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Longtime Literary Agent Lew Weitzman Dead at 75

A memorial for the founder of the Preferred Artists Agency will take place July 24

A memorial service for longtime literary agent Lew Weitzman has been set for 2 p.m. July 24 at the DGA.

Weitzman died in Los Angeles on June 30 after being treated for brain cancer at the Ronald Reagan UCLA Medical Center. He was 75.

Weitzman, a UCLA graduate, got early training in the business at MCA, then the largest talent agency in the world, after military service. Moving to William Morris Agency in 1966, he specialized in writers and producers before forming his own agency, Lew Weitzman and Associates, in 1973.

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Weitzman supervised the company for a decade before selling it to the Sy Fisher Company, a division of Taft Entertainment. He became head of the agency unit, and remained there until 1988, when the Writers Guild strike caused a stoppage of writers’ work in TV and film. It was then that Weitzman formed Preferred Artists Agency, which still exists to this day.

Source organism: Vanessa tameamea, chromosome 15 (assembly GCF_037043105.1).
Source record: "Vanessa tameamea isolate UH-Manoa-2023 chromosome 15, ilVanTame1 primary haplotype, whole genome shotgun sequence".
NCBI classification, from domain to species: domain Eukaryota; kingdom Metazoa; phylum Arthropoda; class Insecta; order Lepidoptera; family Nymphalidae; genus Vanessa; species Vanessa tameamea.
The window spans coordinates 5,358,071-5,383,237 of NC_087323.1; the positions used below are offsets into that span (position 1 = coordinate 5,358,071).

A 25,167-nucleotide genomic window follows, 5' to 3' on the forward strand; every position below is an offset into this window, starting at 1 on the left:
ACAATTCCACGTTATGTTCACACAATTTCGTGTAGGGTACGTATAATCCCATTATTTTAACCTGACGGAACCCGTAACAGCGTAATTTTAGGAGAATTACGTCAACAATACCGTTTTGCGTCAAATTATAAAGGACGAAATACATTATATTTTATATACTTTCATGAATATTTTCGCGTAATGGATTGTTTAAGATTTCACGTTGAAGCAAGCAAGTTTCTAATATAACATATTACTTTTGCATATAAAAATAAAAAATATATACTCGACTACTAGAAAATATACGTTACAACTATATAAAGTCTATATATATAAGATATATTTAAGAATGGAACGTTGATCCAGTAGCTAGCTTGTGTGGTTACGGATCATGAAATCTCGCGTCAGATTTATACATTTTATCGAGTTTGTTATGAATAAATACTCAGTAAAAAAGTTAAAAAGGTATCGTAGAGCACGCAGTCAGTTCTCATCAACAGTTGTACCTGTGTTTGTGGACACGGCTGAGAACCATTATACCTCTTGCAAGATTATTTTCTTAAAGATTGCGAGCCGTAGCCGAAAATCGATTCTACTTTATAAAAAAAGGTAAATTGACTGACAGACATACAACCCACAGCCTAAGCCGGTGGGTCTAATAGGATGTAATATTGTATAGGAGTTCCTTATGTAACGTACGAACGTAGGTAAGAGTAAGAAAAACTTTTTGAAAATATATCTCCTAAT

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His clients included "Dallas" producer Leonard Katzman, "Smokey and the Bandit" and "The Green Berets" writer James Lee Barrett, western writer Jim Byrnes, John McGreevey, John Baskin and Roger Shullman, Jay Moriarity & Mike Milligan, Ann Beckett, Paul Cooper, and Dick Christie.

Outside of his long career in the industry, Weitzman was an active member of the Valleyaires, a men’s chorus in the Valley, as well as a tenor in several barbershop quartets for the last 20 years.

Weitzman, was born on Oct. 30, 1937, is survived by his wife of 48 years, Dale, and his sons, Matt and Paul, who are also active in the entertainment industry themselves. Matt co-created "American Dad" with Seth MacFarlane and Mike Barker. Paul is an agent. Weitzman is also survived by five grandsons.


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